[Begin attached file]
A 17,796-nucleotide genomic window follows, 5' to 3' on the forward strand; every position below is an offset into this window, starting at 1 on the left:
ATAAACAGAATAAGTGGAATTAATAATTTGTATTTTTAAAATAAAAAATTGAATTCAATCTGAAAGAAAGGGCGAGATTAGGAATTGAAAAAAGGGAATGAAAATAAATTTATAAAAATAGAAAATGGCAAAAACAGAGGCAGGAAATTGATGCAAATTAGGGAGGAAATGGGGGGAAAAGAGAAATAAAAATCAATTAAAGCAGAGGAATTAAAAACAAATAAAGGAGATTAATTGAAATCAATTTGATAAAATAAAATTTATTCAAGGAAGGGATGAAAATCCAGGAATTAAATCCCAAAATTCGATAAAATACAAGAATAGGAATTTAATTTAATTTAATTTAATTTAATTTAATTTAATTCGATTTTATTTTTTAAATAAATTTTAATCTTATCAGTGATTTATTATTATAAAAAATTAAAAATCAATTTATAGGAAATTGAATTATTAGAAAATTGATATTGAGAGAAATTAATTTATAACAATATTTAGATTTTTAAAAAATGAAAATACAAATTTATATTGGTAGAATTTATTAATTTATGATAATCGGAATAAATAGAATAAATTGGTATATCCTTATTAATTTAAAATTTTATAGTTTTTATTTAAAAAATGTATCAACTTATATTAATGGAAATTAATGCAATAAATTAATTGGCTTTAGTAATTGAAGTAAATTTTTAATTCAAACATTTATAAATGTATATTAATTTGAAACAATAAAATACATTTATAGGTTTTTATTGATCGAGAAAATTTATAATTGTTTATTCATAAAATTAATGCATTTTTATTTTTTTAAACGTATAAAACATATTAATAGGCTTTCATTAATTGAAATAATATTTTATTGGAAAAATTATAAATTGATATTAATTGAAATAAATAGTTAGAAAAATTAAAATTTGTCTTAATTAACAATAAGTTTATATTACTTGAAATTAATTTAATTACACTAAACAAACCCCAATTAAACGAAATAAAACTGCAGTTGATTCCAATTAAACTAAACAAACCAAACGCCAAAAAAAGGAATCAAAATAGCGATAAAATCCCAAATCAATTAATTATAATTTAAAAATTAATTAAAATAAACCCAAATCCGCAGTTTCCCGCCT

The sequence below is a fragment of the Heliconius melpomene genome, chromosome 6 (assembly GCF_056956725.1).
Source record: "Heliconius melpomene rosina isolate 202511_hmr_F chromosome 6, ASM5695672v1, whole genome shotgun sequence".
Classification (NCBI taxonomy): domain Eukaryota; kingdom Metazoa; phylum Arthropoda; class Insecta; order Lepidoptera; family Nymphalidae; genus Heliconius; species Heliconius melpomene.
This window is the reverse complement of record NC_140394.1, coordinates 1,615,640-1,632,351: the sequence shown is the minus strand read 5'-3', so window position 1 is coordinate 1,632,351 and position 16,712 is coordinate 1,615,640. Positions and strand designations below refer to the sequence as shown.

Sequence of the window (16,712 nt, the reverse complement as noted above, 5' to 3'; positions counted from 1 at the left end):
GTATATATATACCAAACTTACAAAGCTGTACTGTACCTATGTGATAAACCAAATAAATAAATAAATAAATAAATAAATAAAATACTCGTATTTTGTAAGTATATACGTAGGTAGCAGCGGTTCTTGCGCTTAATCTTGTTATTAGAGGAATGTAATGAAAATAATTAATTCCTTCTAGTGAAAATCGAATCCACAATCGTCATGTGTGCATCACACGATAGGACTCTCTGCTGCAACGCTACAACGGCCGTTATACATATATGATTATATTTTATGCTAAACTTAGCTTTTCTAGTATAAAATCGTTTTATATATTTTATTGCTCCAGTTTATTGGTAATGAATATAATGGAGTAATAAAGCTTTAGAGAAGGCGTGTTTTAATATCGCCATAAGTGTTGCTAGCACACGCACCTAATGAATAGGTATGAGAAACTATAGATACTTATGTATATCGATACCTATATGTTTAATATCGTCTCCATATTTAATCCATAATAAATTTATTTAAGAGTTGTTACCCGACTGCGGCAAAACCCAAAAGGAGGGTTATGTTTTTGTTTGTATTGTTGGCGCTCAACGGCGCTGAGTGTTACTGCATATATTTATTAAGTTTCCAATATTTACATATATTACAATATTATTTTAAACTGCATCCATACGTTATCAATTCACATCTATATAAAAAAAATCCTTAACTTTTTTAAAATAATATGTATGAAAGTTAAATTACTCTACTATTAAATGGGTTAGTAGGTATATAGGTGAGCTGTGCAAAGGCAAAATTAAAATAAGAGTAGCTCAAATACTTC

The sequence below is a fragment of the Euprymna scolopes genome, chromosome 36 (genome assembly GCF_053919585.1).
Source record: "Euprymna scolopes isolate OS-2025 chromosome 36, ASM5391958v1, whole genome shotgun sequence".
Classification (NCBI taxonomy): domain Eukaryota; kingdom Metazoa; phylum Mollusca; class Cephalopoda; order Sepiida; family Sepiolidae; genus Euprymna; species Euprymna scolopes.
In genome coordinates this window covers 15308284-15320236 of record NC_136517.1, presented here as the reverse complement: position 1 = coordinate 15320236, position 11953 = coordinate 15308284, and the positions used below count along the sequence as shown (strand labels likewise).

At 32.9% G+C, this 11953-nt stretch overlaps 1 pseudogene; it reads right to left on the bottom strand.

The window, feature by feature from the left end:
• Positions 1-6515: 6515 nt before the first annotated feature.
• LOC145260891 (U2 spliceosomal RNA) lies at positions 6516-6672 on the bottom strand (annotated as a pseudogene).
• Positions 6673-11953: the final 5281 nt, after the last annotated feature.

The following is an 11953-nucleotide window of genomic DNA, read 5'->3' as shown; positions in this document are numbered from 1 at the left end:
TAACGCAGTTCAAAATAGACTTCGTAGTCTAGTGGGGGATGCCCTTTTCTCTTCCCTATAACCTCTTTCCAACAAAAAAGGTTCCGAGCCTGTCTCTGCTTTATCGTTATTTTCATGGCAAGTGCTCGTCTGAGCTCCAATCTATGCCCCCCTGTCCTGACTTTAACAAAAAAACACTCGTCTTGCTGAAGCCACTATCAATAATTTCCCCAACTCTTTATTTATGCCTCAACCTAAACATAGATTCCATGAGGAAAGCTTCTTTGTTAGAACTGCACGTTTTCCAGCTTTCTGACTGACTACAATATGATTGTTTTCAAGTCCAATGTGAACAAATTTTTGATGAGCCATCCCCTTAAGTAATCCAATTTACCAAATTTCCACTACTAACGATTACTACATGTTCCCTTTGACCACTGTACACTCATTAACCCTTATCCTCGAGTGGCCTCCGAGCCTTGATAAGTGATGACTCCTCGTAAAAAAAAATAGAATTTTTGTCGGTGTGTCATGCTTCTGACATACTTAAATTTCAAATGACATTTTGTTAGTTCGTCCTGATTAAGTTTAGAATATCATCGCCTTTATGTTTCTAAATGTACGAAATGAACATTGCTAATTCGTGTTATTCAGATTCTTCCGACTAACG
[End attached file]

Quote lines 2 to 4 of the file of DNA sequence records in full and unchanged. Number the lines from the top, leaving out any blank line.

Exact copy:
ATAAACAGAATAAGTGGAATTAATAATTTGTATTTTTAAAATAAAAAATTGAATTCAATCTGAAAGAAAGGGCGAGATTAGGAATTGAAAAAAGGGAATGAAAATAAATTTATAAAAATAGAAAATGGCAAAAACAGAGGCAGGAAATTGATGCAAATTAGGGAGGAAATGGGGGGAAAAGAGAAATAAAAATCAATTAAAGCAGAGGAATTAAAAACAAATAAAGGAGATTAATTGAAATCAATTTGATAAAATAAAATTTATTCAAGGAAGGGATGAAAATCCAGGAATTAAATCCCAAAATTCGATAAAATACAAGAATAGGAATTTAATTTAATTTAATTTAATTTAATTTAATTTAATTCGATTTTATTTTTTAAATAAATTTTAATCTTATCAGTGATTTATTATTATAAAAAATTAAAAATCAATTTATAGGAAATTGAATTATTAGAAAATTGATATTGAGAGAAATTAATTTATAACAATATTTAGATTTTTAAAAAATGAAAATACAAATTTATATTGGTAGAATTTATTAATTTATGATAATCGGAATAAATAGAATAAATTGGTATATCCTTATTAATTTAAAATTTTATAGTTTTTATTTAAAAAATGTATCAACTTATATTAATGGAAATTAATGCAATAAATTAATTGGCTTTAGTAATTGAAGTAAATTTTTAATTCAAACATTTATAAATGTATATTAATTTGAAACAATAAAATACATTTATAGGTTTTTATTGATCGAGAAAATTTATAATTGTTTATTCATAAAATTAATGCATTTTTATTTTTTTAAACGTATAAAACATATTAATAGGCTTTCATTAATTGAAATAATATTTTATTGGAAAAATTATAAATTGATATTAATTGAAATAAATAGTTAGAAAAATTAAAATTTGTCTTAATTAACAATAAGTTTATATTACTTGAAATTAATTTAATTACACTAAACAAACCCCAATTAAACGAAATAAAACTGCAGTTGATTCCAATTAAACTAAACAAACCAAACGCCAAAAAAAGGAATCAAAATAGCGATAAAATCCCAAATCAATTAATTATAATTTAAAAATTAATTAAAATAAACCCAAATCCGCAGTTTCCCGCCT

The sequence below is a fragment of the Heliconius melpomene genome, chromosome 6 (assembly GCF_056956725.1).
Source record: "Heliconius melpomene rosina isolate 202511_hmr_F chromosome 6, ASM5695672v1, whole genome shotgun sequence".